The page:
Orai1 function is essential for T cell homing to lymph nodes.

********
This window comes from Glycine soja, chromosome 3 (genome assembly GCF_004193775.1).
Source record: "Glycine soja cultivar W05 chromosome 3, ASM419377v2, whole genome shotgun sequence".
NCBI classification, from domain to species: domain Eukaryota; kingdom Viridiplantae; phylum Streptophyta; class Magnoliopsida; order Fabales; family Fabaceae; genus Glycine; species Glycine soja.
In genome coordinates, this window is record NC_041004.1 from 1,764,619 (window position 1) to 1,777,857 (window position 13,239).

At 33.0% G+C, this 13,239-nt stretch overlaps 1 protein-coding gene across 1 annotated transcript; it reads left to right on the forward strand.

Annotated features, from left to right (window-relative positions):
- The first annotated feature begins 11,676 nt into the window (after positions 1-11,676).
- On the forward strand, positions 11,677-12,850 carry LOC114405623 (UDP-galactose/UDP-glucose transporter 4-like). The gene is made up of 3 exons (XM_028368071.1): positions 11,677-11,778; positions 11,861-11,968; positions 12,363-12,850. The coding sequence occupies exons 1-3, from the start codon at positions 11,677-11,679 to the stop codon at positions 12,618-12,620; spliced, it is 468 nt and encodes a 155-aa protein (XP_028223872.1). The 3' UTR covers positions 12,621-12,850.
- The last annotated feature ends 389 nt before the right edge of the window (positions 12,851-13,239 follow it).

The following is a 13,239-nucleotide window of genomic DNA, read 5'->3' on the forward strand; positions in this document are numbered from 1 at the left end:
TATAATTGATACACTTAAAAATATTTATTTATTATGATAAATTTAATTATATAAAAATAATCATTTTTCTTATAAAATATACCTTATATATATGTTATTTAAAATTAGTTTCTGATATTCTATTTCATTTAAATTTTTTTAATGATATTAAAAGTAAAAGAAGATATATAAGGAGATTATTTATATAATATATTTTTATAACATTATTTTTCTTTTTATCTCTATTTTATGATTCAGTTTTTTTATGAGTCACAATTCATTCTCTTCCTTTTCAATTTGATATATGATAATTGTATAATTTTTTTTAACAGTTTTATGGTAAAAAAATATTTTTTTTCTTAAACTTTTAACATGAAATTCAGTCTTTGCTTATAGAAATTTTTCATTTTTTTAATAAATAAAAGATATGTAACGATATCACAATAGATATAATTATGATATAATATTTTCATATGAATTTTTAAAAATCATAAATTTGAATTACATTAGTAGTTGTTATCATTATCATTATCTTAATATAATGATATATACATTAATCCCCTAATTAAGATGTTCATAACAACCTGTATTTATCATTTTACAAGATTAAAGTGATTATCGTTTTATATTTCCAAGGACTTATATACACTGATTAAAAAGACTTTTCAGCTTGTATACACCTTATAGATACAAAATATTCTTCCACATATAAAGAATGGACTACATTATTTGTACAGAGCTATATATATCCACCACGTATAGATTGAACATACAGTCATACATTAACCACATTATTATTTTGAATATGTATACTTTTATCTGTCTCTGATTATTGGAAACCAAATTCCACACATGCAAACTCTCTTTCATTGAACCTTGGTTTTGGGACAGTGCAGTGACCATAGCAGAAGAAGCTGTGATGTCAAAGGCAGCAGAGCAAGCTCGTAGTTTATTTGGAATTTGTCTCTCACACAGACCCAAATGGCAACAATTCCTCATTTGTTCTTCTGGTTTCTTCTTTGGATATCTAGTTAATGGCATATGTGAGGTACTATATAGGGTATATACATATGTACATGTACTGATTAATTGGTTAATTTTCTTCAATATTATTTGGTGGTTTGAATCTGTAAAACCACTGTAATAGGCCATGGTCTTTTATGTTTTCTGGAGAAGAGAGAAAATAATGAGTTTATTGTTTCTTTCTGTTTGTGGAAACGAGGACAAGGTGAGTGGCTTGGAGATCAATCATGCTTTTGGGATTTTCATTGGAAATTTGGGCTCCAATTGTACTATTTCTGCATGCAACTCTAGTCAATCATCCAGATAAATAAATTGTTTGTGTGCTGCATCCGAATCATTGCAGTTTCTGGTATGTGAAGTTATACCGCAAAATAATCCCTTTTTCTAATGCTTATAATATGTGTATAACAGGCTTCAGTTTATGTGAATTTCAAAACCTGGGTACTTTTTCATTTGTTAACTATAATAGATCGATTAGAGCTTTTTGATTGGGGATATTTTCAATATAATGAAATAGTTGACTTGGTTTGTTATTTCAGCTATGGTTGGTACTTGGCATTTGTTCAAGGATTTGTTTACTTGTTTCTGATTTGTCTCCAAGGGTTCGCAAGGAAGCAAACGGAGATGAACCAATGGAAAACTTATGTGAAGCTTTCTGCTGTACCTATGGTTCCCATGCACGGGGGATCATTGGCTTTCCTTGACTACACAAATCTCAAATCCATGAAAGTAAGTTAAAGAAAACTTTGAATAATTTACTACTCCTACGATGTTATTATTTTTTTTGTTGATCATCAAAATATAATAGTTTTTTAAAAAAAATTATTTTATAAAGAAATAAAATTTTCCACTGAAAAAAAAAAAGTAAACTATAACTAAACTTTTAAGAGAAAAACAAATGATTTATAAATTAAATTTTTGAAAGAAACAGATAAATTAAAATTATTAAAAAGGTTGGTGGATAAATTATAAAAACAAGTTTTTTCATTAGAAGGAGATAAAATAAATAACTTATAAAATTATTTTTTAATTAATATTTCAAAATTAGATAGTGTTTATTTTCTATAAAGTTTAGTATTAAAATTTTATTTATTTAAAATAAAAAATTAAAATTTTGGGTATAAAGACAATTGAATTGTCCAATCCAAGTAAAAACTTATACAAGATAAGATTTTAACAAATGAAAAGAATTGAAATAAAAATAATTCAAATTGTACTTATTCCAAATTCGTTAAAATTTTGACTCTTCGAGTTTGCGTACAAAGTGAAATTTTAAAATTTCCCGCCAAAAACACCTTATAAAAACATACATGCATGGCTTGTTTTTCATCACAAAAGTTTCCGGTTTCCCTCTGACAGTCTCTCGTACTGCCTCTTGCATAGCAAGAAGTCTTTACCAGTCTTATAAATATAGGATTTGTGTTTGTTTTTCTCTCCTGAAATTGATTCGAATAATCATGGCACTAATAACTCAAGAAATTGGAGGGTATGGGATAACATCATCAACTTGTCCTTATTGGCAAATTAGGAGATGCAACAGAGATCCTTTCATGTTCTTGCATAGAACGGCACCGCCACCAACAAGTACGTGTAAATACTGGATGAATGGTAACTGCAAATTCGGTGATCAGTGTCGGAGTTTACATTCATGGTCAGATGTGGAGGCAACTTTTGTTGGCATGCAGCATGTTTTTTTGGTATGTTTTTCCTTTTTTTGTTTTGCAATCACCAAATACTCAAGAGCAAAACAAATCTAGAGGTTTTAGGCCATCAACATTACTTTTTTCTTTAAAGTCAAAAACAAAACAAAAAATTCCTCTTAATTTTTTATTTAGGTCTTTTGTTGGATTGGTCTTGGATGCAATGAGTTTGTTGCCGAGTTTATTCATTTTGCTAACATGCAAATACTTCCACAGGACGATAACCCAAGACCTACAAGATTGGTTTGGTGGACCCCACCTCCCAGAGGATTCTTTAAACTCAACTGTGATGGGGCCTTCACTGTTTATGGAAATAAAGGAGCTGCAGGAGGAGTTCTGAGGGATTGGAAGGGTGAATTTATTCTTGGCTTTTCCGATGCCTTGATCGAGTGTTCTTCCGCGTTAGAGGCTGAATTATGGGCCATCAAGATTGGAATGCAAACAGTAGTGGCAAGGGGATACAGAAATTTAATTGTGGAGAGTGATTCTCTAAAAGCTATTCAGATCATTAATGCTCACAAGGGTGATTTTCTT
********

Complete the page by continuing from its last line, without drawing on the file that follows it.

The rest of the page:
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In T lymphocytes, Ca(2+) release-activated Ca(2+) (CRAC) channels composed of Orai1 subunits trigger Ag-induced gene expression and cell proliferation through the NFAT pathway. We evaluated the requirement of CRAC channel function for lymphocyte homing using expression of a dominant-negative Orai1-E106A mutant to suppress Ca(2+) signaling. To investigate homing and motility of human lymphocytes in immunocompromised mouse hosts, we transferred human lymphocytes either acutely or after stable engraftment after a second transfer from the same blood donor. Human and mouse lymphocyte homing was assessed, and cells were tracked within lymph nodes (LNs) by two-photon microscopy. Our results demonstrate that human T and B lymphocytes home into and migrate within the LNs of immunocompromised NOD.SCID mice similar to murine lymphocytes. Human T and B cells colocalized in atrophied or reconstituted mouse LNs, where T cells migrated in a random walk at velocities of 9-13 m/min and B cells at 6 m/min. Expression of Orai1-E106A inhibited CRAC channel function in human and mouse T cells, and prevented homing from high endothelial venules into murine LNs. Ca(2+) signals induced by CCL21 were also inhibited in T cells expressing Orai1-E106A. With CRAC channels inhibited, the high-affinity form of LFA-1 failed to become active, and T cells failed to migrate across endothelial cells in a transwell model. These results establish a requirement for CRAC channel-mediated Ca(2+) influx for T cell homing to LNs mediated by high-affinity integrin activation and chemokine-induced transendothelial migration.